int firstNumber = 14, secondNumber = 11, result;
result = firstNumber^secondNumber;
Console.WriteLine("{0} ^ {1} = {2}", firstNumber, secondNumber, result);
}
}
}```

At the point when we run the program, the output will be:

`14 ^ 11 = 5`

## Bitwise Complement

Bitwise Complement operator is addressed by ~. It is an unary operator, for example works on just a single operand. The ~ operator inverts each bits for example changes 1 to 0 and 0 to 1.

For Example,

`26 = 00011010 (In Binary)`

Bitwise Complement operation on 26:

`~ 00011010 = 11100101 = 229 (In Decimal)`

### Example 4: Bitwise Complement

```using System;

namespace Operator
{
class BitWiseComplement
{
public static void Main(string[] args)
{
int number = 26, result;
result = ~number;
Console.WriteLine("~{0} = {1}", number, result);
}
}
}```

At the point when we run the program, the output will be:

`~26 = -27`

We got – 27 as output when we were expecting 229. For what reason did this occur?

It happens because the binary value 11100101 which we expect to be 229 is actually a 2’s complement representation of – 27. Negative numbers in computer are addressed in 2’s complement representation.

For any integer n, 2’s complement of n will be – (n+1).

Overflow values are ignored in 2’s complement.

The bitwise complement of 26 is 229 (in decimal) and the 2’s complement of 229 is – 27. Henceforth the output is – 27 rather than 229.

## Bitwise Left Shift

Bitwise left shift operator is addressed by <<. The << operator shifts a number to the left by a predefined number of bits. Zeroes are added to the least significant bits.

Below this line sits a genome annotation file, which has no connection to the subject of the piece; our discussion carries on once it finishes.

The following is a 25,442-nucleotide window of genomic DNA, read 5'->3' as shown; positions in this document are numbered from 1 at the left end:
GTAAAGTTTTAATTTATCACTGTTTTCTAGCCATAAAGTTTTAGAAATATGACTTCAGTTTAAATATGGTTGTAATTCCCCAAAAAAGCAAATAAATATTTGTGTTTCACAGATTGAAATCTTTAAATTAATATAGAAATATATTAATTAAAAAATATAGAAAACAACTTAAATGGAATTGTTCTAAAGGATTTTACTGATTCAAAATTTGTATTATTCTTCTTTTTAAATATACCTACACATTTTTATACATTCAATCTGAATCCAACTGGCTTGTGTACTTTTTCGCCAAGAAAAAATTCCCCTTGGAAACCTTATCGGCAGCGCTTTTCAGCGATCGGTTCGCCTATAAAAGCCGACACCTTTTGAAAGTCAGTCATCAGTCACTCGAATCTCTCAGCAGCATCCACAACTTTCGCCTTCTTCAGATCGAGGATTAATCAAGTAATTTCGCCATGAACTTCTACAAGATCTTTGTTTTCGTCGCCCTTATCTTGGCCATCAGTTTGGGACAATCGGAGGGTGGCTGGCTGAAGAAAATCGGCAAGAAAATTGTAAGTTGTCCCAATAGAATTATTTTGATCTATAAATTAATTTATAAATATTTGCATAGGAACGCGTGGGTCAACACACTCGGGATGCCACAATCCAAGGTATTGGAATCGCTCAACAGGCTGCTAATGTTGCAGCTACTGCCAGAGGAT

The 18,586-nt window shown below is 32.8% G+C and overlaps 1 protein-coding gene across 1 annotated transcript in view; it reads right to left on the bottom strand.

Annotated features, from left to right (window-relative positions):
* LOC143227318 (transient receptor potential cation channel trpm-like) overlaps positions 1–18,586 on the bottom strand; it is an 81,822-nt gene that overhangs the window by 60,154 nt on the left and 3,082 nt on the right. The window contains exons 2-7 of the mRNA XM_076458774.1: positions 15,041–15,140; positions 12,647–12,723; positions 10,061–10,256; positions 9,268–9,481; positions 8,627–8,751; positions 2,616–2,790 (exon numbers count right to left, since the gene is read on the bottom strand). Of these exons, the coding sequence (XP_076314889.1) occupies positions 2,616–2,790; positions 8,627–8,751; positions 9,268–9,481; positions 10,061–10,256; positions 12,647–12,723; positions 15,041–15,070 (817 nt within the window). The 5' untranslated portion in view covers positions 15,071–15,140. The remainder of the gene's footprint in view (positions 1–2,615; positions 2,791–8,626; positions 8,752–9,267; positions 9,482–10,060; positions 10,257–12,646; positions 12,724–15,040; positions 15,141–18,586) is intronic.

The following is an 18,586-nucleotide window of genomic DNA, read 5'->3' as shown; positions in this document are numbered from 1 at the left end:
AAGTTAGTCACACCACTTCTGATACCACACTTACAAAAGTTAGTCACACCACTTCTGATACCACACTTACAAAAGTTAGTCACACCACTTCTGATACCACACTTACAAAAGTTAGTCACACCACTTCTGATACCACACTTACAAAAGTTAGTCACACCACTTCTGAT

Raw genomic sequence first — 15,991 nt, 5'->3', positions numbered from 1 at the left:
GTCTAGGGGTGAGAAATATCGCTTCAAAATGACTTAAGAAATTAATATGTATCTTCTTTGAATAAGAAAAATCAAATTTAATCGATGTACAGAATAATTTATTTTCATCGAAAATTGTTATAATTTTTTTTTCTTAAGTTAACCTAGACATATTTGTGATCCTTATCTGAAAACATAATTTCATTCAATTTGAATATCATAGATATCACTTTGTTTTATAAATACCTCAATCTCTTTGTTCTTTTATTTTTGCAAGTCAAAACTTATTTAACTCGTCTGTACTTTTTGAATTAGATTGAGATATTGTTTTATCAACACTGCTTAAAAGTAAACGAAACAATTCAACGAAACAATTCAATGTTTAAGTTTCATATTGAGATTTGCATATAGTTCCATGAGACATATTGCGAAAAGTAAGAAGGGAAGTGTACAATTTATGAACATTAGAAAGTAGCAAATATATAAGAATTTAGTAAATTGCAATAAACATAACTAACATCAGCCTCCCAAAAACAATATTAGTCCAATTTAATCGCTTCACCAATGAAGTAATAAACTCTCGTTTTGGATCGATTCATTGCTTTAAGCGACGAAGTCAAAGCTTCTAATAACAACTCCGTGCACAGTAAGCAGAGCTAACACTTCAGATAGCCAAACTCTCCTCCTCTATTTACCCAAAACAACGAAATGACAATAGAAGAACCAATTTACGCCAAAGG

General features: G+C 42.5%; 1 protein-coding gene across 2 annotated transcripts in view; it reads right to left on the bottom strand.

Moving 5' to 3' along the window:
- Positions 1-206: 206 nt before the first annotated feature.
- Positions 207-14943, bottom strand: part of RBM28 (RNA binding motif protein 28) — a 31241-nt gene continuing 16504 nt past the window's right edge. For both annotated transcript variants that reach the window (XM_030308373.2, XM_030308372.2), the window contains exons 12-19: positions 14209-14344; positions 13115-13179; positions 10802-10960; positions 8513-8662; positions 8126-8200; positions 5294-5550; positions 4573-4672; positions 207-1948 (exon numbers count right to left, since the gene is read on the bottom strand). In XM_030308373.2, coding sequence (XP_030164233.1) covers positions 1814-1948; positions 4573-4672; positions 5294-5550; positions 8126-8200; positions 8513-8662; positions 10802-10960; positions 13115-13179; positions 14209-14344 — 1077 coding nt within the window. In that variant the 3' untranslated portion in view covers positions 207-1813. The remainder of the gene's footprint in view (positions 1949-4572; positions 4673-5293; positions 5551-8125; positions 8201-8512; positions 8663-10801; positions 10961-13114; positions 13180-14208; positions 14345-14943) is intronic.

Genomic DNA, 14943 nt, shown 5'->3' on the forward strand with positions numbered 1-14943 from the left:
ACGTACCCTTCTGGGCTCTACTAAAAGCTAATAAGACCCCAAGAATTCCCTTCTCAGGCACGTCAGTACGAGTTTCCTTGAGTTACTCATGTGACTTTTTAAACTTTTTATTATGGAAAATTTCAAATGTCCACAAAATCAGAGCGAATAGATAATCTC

In decimal, it is comparable to

`num * 2bits`

For Example,

`42 = 101010 (In Binary)`

Bitwise Lift Shift procedure on 42:

```42 << 1 = 84 (In binary 1010100)
42 << 2 = 168 (In binary 10101000)
42 << 4 = 672 (In binary 1010100000)```

### Example 5: Bitwise Left Shift

```using System;

namespace Operator
{
class LeftShift
{
public static void Main(string[] args)
{
int number = 42;

Console.WriteLine("{0}<<1 = {1}", number, number<<1);
Console.WriteLine("{0}<<2 = {1}", number, number<<2);
Console.WriteLine("{0}<<4 = {1}", number, number<<4);
}
}
}```

At the point when we run the program, the output will be:

```42<<1 = 84
42<<2 = 168
42<<4 = 672```

## Bitwise Right Shift

Bitwise left shift operator is addressed by >>. The >> operator shifts a number to the right by a predetermined number of bits. The first operand is shifted to right by the number of bits indicated by second operand.

In decimal, it is identical to

`floor(num / 2bits)`

For Example,

`42 = 101010 (In Binary)`

Bitwise Lift Shift operation on 42:

```42 >> 1 = 21 (In binary 010101)
42 >> 2 = 10 (In binary 001010)
42 >> 4 = 2 (In binary 000010)```

### Example 6: Bitwise Right Shift

```using System;

namespace Operator
{
class LeftShift
{
public static void Main(string[] args)
{
int number = 42;

Console.WriteLine("{0}>>1 = {1}", number, number>>1);
Console.WriteLine("{0}>>2 = {1}", number, number>>2);
Console.WriteLine("{0}>>4 = {1}", number, number>>4);
}
}
}```

At the point when we run the program, the output will be:

```42>>1 = 21
42>>2 = 10
42>>4 = 2```